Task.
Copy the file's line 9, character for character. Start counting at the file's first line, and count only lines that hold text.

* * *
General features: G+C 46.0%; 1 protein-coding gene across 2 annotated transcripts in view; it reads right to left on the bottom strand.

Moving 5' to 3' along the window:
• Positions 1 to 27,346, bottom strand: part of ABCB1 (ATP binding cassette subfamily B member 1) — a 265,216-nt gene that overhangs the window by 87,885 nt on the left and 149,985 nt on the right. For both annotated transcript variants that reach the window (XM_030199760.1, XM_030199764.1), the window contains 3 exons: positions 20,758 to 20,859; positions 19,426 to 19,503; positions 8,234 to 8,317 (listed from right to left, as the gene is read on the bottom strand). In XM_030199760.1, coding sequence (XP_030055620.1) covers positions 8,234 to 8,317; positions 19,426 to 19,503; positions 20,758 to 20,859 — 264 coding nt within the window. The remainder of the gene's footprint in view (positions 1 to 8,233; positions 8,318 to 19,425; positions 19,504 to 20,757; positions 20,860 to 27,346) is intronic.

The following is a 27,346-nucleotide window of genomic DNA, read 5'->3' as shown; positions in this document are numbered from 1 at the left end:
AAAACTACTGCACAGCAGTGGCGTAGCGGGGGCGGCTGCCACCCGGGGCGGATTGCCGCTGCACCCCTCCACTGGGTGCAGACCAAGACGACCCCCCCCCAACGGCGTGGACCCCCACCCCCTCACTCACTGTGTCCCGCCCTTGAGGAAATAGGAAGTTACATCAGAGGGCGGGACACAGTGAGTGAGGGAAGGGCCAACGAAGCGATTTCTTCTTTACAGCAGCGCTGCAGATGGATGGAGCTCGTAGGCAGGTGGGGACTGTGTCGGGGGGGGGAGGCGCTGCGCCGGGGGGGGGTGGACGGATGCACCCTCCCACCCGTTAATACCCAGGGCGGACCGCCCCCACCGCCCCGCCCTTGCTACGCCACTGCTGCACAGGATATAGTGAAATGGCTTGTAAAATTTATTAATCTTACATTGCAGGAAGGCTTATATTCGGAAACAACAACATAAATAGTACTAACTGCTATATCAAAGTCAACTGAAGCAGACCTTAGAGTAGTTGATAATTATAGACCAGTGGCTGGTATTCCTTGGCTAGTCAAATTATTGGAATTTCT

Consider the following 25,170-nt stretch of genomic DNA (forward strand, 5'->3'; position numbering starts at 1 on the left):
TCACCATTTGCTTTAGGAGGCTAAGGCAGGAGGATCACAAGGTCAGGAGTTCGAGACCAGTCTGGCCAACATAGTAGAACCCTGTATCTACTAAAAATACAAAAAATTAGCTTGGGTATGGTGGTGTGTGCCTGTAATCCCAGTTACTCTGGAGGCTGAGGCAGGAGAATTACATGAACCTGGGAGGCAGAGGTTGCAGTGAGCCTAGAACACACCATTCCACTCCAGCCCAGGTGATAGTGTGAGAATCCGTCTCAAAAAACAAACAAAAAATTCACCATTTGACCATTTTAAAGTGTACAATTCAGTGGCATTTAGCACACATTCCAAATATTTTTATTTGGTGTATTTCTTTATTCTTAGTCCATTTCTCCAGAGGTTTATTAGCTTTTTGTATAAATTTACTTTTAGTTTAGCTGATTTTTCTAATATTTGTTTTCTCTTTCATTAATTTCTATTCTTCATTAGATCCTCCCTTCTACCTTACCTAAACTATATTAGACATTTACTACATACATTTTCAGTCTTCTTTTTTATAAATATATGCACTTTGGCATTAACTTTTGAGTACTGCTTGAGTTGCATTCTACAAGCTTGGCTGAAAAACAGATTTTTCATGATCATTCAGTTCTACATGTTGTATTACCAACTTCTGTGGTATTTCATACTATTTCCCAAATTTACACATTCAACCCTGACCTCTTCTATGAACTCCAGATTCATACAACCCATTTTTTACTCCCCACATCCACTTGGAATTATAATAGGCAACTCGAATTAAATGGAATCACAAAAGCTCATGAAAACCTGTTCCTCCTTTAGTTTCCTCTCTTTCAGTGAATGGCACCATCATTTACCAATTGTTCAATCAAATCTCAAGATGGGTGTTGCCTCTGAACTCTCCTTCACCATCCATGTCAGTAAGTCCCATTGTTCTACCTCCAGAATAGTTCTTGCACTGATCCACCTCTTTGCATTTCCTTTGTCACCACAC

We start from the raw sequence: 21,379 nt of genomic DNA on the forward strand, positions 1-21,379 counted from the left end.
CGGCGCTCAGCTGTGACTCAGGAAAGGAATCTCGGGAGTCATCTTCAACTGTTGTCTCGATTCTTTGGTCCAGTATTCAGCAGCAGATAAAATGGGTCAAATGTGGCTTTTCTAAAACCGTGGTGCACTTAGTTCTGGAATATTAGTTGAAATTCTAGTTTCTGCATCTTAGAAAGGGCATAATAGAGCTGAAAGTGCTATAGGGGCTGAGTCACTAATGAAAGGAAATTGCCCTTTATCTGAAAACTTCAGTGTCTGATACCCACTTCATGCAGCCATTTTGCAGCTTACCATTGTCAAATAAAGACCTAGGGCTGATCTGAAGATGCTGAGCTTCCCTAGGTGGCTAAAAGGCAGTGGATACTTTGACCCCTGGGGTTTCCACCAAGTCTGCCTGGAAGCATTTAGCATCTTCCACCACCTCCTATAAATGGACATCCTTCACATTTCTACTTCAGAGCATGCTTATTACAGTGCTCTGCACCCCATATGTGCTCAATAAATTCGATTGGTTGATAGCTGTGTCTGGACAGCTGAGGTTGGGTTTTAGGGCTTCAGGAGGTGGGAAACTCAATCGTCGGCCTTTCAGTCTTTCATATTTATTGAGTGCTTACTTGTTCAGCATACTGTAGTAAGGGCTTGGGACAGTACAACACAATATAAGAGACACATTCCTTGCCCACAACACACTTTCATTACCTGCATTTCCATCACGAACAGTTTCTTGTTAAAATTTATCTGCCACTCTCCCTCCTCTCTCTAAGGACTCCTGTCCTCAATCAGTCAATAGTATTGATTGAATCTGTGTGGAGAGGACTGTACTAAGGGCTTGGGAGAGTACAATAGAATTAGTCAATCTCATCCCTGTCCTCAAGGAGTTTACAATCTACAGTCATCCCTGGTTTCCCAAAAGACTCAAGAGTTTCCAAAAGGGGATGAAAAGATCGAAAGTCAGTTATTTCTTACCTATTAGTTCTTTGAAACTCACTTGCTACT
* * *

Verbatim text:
CGGCGCTCAGCTGTGACTCAGGAAAGGAATCTCGGGAGTCATCTTCAACTGTTGTCTCGATTCTTTGGTCCAGTATTCAGCAGCAGATAAAATGGGTCAAATGTGGCTTTTCTAAAACCGTGGTGCACTTAGTTCTGGAATATTAGTTGAAATTCTAGTTTCTGCATCTTAGAAAGGGCATAATAGAGCTGAAAGTGCTATAGGGGCTGAGTCACTAATGAAAGGAAATTGCCCTTTATCTGAAAACTTCAGTGTCTGATACCCACTTCATGCAGCCATTTTGCAGCTTACCATTGTCAAATAAAGACCTAGGGCTGATCTGAAGATGCTGAGCTTCCCTAGGTGGCTAAAAGGCAGTGGATACTTTGACCCCTGGGGTTTCCACCAAGTCTGCCTGGAAGCATTTAGCATCTTCCACCACCTCCTATAAATGGACATCCTTCACATTTCTACTTCAGAGCATGCTTATTACAGTGCTCTGCACCCCATATGTGCTCAATAAATTCGATTGGTTGATAGCTGTGTCTGGACAGCTGAGGTTGGGTTTTAGGGCTTCAGGAGGTGGGAAACTCAATCGTCGGCCTTTCAGTCTTTCATATTTATTGAGTGCTTACTTGTTCAGCATACTGTAGTAAGGGCTTGGGACAGTACAACACAATATAAGAGACACATTCCTTGCCCACAACACACTTTCATTACCTGCATTTCCATCACGAACAGTTTCTTGTTAAAATTTATCTGCCACTCTCCCTCCTCTCTCTAAGGACTCCTGTCCTCAATCAGTCAATAGTATTGATTGAATCTGTGTGGAGAGGACTGTACTAAGGGCTTGGGAGAGTACAATAGAATTAGTCAATCTCATCCCTGTCCTCAAGGAGTTTACAATCTACAGTCATCCCTGGTTTCCCAAAAGACTCAAGAGTTTCCAAAAGGGGATGAAAAGATCGAAAGTCAGTTATTTCTTACCTATTAGTTCTTTGAAACTCACTTGCTACT